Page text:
With McMaster as governor, who will be South Carolina’s second in command?

Gov. Nikki Haley delivers her State of the State address from the chambers of the South Carolina House of Representatives in January 2015 with Lt. Gov. Henry McMaster nearby.
Gov. Nikki Haley delivers her State of the State address from the chambers of the South Carolina House of Representatives in January 2015 with Lt. Gov. Henry McMaster nearby. tdominick@thestate.com

Gov. Nikki Haley’s appointment as U.N. ambassador sets up Lt. Gov. Henry McMaster to take over the state’s executive office.

But a 2014 constitutional amendment, approved by voters, raises the question of who will be South Carolina’s next second-in-command.

“I believe that the new law would require Gov. McMaster to choose a lieutenant governor and then have that person run the Senate,” said Rep. Jim Merrill, R-Berkeley.

“The entire point of the legislation was to have a governor and a lieutenant governor run on the same ticket, and that was to start in 2018,” Merrill said. “This speeds it up by a few months, but it’s not really that much of an unexpected change.”

Under that interpretation of the law, McMaster would be the first lieutenant governor-turned-governor in state history who would get to pick his successor. McMaster, who ran unsuccessfully for governor in the 2010 GOP primary, has said he will seek the governor’s office in 2018.

But other state legislators interpret the law differently and argue that it was General Assembly’s intent to have those changes take effect in 2018 – not before then.

Former Pickens Sen. Larry Martin, who co-sponsored the 2014 law, said it does not affect the current state executive office. He said even if the law is worded otherwise, it was not the Legislature’s intent to have it take effect before 2018.

“Everybody understood that the changes we were voting on became effective during the 2018 general election,” Martin said. “What is set in stone and what is operative is what we passed ... which clearly puts all of this in motion in the 2018 election.”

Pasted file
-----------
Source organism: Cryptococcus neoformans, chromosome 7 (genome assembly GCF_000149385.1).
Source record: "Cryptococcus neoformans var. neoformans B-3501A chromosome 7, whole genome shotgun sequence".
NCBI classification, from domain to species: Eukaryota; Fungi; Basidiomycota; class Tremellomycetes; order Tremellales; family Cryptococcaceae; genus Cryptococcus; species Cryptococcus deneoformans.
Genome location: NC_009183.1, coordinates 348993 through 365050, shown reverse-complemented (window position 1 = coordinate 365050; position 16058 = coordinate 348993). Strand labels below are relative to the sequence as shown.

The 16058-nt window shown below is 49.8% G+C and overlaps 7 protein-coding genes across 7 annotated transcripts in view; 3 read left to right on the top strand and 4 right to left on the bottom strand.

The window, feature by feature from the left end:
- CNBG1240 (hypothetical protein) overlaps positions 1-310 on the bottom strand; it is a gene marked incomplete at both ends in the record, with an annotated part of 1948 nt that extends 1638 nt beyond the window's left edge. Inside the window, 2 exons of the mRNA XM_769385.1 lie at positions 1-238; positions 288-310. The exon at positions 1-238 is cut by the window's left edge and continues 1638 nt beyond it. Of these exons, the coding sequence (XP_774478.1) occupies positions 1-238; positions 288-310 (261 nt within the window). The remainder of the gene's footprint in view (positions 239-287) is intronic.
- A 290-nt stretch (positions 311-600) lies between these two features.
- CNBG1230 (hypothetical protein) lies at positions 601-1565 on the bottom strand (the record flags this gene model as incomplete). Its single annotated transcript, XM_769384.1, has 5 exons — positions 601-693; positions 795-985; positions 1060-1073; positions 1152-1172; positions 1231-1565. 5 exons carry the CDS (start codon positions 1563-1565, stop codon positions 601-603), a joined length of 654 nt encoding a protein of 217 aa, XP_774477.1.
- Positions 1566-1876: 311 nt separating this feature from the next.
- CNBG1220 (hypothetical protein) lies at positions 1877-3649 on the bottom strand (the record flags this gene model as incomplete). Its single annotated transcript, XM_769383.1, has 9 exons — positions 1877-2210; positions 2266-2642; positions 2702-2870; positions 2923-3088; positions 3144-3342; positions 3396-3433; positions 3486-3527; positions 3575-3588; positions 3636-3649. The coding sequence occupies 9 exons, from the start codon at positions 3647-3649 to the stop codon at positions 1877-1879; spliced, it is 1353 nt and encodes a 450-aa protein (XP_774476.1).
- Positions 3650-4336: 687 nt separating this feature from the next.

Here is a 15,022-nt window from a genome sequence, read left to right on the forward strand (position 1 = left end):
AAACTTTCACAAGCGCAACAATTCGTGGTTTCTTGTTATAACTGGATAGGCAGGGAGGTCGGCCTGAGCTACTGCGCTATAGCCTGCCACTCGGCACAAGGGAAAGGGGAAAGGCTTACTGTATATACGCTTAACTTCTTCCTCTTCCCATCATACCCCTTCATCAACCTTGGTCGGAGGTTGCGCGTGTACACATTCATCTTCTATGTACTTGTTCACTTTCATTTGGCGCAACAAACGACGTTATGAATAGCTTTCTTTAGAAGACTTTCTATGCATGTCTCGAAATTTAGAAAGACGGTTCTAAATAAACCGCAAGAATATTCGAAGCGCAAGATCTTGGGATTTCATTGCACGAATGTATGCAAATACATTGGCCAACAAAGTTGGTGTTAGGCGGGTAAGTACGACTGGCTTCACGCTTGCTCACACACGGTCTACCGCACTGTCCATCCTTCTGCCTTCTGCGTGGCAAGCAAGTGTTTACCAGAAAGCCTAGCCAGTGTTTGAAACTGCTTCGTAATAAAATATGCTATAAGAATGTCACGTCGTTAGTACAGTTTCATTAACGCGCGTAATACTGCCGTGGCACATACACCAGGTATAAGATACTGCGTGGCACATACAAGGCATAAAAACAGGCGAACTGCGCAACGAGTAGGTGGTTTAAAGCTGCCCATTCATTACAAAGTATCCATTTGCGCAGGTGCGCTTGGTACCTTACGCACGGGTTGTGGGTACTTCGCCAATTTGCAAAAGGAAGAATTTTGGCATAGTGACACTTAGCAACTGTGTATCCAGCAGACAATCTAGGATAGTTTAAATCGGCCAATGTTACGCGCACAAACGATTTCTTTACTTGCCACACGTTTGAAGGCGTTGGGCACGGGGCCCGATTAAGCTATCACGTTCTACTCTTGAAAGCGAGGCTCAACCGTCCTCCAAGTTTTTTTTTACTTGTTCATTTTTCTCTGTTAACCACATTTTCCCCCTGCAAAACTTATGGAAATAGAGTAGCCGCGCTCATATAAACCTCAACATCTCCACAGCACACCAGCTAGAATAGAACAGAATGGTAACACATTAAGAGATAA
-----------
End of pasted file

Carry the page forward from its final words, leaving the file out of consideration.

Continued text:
Current state law calls for the Senate president pro tempore to ascend to lieutenant governor if the position is vacant. Though Sen. Hugh Leatherman, R-Florence, holds that position, the Senate is expected to elect a new president pro tempore when the chamber returns Dec. 6 for an organizational session.

Citing previous instances in which the Senate president pro tempore has ascended to lieutenant governor, House Judiciary Chairman Rep. Greg Delleney, R-Chester, also said that command structure should remain intact through 2018.

“You can take it to court and let the court determine the intent of the Legislature, but I think it’s pretty clear,” Delleney said. “The old law would apply, where the president pro tem of the Senate automatically becomes the lieutenant governor.”

In 2014, when then-Lt. Gov. Glenn McConnell resigned to become president of the College of Charleston, then-Senate President Pro Tempore John Courson, R-Richland, was set to ascend. But Courson, who did not want to lose his Senate seat, resigned the pro tempore position, triggering a scuffle over who would become the state’s next second-in-command.

Former Democrat Yancey McGill ultimately volunteered to become the Senate’s president pro tempore and, consequently, lieutenant governor. He was the fourth Senate president pro tempore to become lieutenant governor since 1870, according to state records.

But the office has gone vacant at least six times in its history, after lieutenant governors succeeded governors. The last vacancy happened in 1965, when Robert McNair ascended to governor but the Senate’s president pro tempore, Edgar Brown, declined to become lieutenant governor.

The last South Carolina governor to resign was Donald S. Russell in 1965.

Russell resigned on April 22, just days after U.S. Sen. Olin D. Johnston of South Carolina died while in office. Hours after the resignation took effect, Russell – a Democrat – was appointed to Johnston’s seat by McNair.

Russell had served just more than two years as governor before resigning. His Senate career didn’t last that long, though. In 1966, Russell lost the Democratic primary for the U.S. Senate seat to Ernest F. Hollings.

Hollings won the general election that year and remained in the Senate until deciding not to seek re-election in 2004.

Staff writer Paul Osmundson contributed.

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